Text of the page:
See lion facts for information on both subspecies of lion.
There are 359 Asiatic lions left in the wild (Gir National Park) at April 2010 (this figure is quoted as being the same in 2006 as well4 – is it still accurate?). It is said that in 1936 a survey resulted in an estimate of 234 animals in the Gir National Park. In April 2010, the authorities say that a five yearly consensus at April 2010 will show that there is a population of 400 in the park3. The IUCN Red List of Threatened Species™ says that there are approximately 175 mature individuals. 34 animals were reported killed in 2007 (Jackson 2008). 72 have died in the past 2 years3.
There are serious concerns about the hybridization of captive Asiatic lions (African x Asiatic). India now only breed purebred4. I think it fair to say that the situation at this time (2010) is not good for this very rare subspecies of lion.
Yet the people living in the Gir National Park, where it is nly found, mourned the loss of a five year old male lion that fell (or was pushed) off a bridge over a 60 foot drop. It may have been traffic that forced the lion off. He was killed in the fall3. There is genuine concern from local people, but it seems that a coordinated or truly effective response to preserve this species is lacking.
This subspecies of lion is very similar in many ways to the African lion. I limit this page to information that is specific to this species. Please see Lion Facts for lots of easily accessible information about the lion in general.
Above: All are Flickr photographs published under Attribution 2.0 Generic license.
The low genetic variability of the Asiatic lion is not thought to be caused by inbreeding but to be a “characteristic feature of this species”8. It is said that from a genetic standpoint all these lions are like twins.
The differences between the Asiatic lions and African lions, both subspecies of the lion are listed below:
|Lion||Weight or length||Sample size|
|Female||110-120 kg in weight10||2|
|Male||160-190 kg in weight10||4|
|Male||Average (head and body length) 1,947 mm9||3|
Asiatic lion Panthera leo persica (Meyer, 1826). Persian lion or the Indian Lion.
|Subspecies:||P. l. persica|
Politics has entered the world of wild cat conservation again. It had been thought that the Gir Forest sanctuary was too small. There were fears of a disease killing a large part of the population. Central government decided, in 1995, to move a handful of lions to the 133 square mile Kuno sanctuary in Madhya Pradesh by 2001, 9 yeas ago.
The Gujarat government refuse the move. They probably foresee loss of tourism business as 100,000 visit yearly. Yet the central government has decided to ban tourism to the reserves as it is killing the tiger it is claimed. That is disputed. The move to Kuno is also disputed and goes to court fro a decision. Gujarat says that Kuno has a poor record of protecting the tiger and in any case the preparations are not complete (some 15 years after the decision was made to move the lions).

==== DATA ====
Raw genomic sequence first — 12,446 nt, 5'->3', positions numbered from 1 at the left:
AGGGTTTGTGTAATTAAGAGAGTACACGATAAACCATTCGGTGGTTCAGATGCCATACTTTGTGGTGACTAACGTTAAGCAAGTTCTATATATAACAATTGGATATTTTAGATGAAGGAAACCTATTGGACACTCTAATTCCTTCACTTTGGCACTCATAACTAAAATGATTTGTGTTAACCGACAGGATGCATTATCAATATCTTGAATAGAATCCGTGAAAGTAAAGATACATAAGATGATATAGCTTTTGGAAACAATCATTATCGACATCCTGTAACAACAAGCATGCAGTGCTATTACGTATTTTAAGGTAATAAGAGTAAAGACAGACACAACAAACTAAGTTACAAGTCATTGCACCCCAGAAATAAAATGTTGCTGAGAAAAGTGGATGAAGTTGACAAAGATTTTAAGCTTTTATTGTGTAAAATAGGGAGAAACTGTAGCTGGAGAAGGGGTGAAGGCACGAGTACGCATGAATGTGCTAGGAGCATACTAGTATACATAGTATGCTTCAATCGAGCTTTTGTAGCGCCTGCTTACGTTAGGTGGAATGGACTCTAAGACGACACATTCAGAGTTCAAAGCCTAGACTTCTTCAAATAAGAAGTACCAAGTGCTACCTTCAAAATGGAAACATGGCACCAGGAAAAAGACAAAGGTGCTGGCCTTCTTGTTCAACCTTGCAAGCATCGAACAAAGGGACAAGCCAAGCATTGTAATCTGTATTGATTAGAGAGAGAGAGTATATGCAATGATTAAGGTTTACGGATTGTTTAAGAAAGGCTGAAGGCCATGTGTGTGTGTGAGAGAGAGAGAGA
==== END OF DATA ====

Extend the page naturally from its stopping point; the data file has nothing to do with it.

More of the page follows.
It sounds bad. And I think that this politicizing of the conservation process and a lack of will to do something damages the lion’s and tiger’s chances of survival.
This has been much reduced over the years. Here is an extract from a 1832 book:
It now only occupies the Gir Forest sanctuary in north east India, in the state of Gujarat. The Red List says that this isolated population extends beyond the boundaries of the sanctuary.
This sanctuary is 617 square miles in area (1,598 km²). The habitat is a dry teak forest. Teak is replanted by the authorities as logging takes place.
Please see lion habitat for more on the distribution of the Asiatic lion and the lion generally as at late 2009.
In 1832 there were a couple of Asiatic lions inhabiting the Tower of London the well known landmark in the east side of central London, England. These lions, brother and sister, were the offspring of two lions, father and mother shot by General Watson. It was 1823 and the general was on horseback with his double barrelled rifle. He was approached by a male Asiatic lion and he shot it dead. The female approached and he wounded her. He followed her back to her den and shot her dead. There were two young cubs, which he took and raised them with the aid of a donkey. He shipped them back to England as a gift for the King, Henry I, who had them confined to the Tower of London.
The brother and sister mated and produced three cubs on 20th October 1827. They were the first to be born at the Tower since 17942.
The population is considered stable although this lion is critically endangered per IUCN Red List of Threatened Species™:
Conservation11 consists of protecting the lions in the Gir Forest and establishing a second population as described above. Update: this initiative has progressed. Please read this page for more.
There was a previous failed attempt at establishing a second population in Chandraprabha Wildlife Sanctuary in eastern Uttar Pradesh. The lions were lost – shot or poisoned.
10.Nowell K, Jackson P (1996). “Panthera Leo” (PDF). Wild Cats: Status Survey and Conservation Action Plan. Gland, Switzerland: IUCN/SSC Cat hi ialist Group. pp. 17–21. ISBN 2-8317-0045-0. http://carnivoractionplans1.free.fr/wildcats.pdf
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